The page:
Blog: Too Much Choice

The other day, my bride sent me to Pavilions for what I thought would be the simplest of errands: to buy some ham and cheese.

“What could be easier?” I thought.

I walked to the deli counter and there a pleasant, middle-aged, female employee looked ready, willing and able to assist me.

“Please give me a half a pound of Swiss cheese,” I requested.

Her answer confused me, “Would you like young cheese?” I had no idea cheese came in ages. The thought of old cheese didn’t seem quite right, and baby cheese also didn’t sound appealing. I hadn’t a clue what to say and out of my mouth came, “How about some adolescent cheese?”

She smiled and my interrogation continued, “How would you like your cheese sliced?”

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Instinctively I replied, “With a knife.”

The attendant realized I was way over my head and offered me a lifeline, “I mean, would you like it thinly sliced?”

“I guess so,” I responded.

Now that the cheese was taken care of, I approached the challenge of buying half a pound of ham. I was greeted with more questions, “On or off the bone? Smoked ham or honey ham or maple honey ham?” she inquired. Getting into college was easier than this process.

I finally settled on, “Whatever you like.”

I realize that choice is a good thing to a point, but we have far too much choice, and quite frankly, it doesn’t make my life any easier, but rather more confusing. I remember a time when there were basically two phone companies: AT&T for long distance and Bell for intrastate calls. How easy can it get? Now we have to select among a host of carriers: AT&T, T-Mobile, Sprint, Verizon, et al. We have to select an Internet carrier, a mobile phone carrier, a landline carrier and all kinds of combinations of the above.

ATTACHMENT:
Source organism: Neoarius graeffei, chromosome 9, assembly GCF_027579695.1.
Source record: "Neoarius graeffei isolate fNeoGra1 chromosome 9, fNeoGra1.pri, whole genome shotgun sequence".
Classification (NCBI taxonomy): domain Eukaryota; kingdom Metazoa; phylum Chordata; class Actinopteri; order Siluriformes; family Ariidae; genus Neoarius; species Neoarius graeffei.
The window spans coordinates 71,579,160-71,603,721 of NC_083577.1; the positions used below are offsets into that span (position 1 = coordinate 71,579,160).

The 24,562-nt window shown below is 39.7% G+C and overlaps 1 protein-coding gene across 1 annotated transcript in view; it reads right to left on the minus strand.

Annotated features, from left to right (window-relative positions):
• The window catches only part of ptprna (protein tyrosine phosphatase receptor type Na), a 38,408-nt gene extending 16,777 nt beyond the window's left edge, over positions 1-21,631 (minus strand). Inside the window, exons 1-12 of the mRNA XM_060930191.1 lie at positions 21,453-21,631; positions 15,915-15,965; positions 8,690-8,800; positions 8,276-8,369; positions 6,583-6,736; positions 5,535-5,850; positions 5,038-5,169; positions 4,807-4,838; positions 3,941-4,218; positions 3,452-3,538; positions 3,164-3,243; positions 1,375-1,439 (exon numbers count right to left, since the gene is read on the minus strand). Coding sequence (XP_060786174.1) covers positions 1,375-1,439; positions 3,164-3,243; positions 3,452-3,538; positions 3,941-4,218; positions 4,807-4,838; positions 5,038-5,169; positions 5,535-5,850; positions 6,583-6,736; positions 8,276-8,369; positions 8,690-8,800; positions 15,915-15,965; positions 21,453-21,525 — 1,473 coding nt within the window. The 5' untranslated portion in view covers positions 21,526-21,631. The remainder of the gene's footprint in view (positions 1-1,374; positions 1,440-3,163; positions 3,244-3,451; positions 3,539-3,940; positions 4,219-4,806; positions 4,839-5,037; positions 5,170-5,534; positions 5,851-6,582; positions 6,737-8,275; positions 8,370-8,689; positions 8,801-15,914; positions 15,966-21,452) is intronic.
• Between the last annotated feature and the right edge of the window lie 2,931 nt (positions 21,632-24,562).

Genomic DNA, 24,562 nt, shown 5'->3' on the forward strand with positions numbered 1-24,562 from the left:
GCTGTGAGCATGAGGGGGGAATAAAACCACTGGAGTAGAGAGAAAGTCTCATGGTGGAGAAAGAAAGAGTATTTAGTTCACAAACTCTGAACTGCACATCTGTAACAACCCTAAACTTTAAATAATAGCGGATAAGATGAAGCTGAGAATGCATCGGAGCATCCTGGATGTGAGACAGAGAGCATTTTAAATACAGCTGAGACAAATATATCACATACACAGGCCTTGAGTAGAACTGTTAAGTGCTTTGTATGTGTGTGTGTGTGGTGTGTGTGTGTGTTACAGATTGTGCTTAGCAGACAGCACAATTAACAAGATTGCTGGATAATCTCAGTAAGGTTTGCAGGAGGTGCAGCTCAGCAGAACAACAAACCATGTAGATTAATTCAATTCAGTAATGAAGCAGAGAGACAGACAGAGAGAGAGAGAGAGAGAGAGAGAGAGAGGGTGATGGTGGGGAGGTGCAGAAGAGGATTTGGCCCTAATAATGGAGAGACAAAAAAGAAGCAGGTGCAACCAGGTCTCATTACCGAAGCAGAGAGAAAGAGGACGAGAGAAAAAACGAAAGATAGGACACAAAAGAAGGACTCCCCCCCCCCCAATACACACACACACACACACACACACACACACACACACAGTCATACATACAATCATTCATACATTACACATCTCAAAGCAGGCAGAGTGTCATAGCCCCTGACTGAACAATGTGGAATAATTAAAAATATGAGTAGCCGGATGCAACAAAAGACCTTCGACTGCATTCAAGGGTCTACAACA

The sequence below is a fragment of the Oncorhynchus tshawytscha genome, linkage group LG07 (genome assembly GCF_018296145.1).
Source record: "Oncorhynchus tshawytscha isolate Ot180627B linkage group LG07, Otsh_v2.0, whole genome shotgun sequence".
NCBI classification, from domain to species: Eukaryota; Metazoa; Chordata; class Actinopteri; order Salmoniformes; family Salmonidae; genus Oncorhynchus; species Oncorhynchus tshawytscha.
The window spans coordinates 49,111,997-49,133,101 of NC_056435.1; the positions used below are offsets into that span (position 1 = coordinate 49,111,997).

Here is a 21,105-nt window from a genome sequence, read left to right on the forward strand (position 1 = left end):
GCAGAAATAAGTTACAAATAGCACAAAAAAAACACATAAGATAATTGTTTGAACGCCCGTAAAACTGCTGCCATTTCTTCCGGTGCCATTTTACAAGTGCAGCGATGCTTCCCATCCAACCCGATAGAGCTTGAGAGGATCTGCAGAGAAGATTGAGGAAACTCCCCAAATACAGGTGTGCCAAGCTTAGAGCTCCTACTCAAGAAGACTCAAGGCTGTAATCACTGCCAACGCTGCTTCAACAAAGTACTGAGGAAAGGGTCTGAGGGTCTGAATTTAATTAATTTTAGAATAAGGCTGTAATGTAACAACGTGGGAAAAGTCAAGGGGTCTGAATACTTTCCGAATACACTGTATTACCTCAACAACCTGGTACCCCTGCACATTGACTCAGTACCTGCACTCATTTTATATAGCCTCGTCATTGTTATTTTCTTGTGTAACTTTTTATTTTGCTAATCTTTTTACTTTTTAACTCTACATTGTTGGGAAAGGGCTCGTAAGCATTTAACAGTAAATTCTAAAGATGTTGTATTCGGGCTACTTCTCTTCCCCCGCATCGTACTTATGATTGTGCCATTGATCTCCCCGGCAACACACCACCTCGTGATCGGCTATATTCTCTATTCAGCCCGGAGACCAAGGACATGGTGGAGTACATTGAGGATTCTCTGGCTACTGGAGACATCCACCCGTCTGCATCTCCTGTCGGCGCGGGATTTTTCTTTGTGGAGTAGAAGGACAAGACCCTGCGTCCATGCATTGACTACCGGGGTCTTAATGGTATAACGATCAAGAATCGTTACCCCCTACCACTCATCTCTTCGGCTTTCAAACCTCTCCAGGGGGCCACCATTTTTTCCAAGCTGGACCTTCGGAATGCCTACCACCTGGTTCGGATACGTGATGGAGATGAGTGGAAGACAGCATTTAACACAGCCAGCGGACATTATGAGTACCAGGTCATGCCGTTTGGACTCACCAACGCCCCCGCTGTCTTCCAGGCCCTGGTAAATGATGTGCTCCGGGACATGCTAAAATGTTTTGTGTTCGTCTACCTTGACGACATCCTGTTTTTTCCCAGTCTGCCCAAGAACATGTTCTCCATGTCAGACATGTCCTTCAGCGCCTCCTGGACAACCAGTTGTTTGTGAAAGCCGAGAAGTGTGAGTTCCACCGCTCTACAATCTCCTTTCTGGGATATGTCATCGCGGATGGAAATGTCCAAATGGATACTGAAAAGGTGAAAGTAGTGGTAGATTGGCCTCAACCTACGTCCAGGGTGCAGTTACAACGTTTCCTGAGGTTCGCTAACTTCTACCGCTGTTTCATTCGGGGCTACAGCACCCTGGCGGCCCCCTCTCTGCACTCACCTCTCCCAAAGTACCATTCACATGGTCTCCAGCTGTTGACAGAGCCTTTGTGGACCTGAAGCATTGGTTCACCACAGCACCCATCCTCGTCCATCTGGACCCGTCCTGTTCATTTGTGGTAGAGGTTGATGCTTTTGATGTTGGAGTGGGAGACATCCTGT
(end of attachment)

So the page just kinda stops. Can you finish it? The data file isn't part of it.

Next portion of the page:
Nothing is simple anymore, even restaurant menus. Once upon a time there was a single chicken, fish or meat option. Now the variety of choices is endless. It is not enough to select an entree, you have to pick among six different ways of preparing it. The number of sauces and gravies is mind numbing. And you even need to know what the animal ate during its lifetime, how it enjoyed its life and how its life ended.

To recuperate from this non-stop exercise of making choices, I decided to go on a vacation and immediately went to the spa for a relaxing massage. Were life so simple. There no longer is anything resembling a simple massage. I was offered the option of hot stones on my back (probably created by the CIA as a means of torture), a procedure whereby some lady walks on my back (also a favorite of the CIA), a prenatal massage (I didn’t think that applied to me) and a Swedish massage (there wasn’t a Swede within 4,000 miles).

Even death demands too much choice. Do you want to go the subterranean route, or would you prefer to be deep fried, or simply deposited off the Malibu Pier?

So how does one achieve peace of mind anymore? I will tell you how. I am going to sit down and eat whatever my bride serves me for dinner and be grateful. And finally, I am going to bed where the choice is simply whether I sleep on my right or left side. That is more than enough choice for me. 

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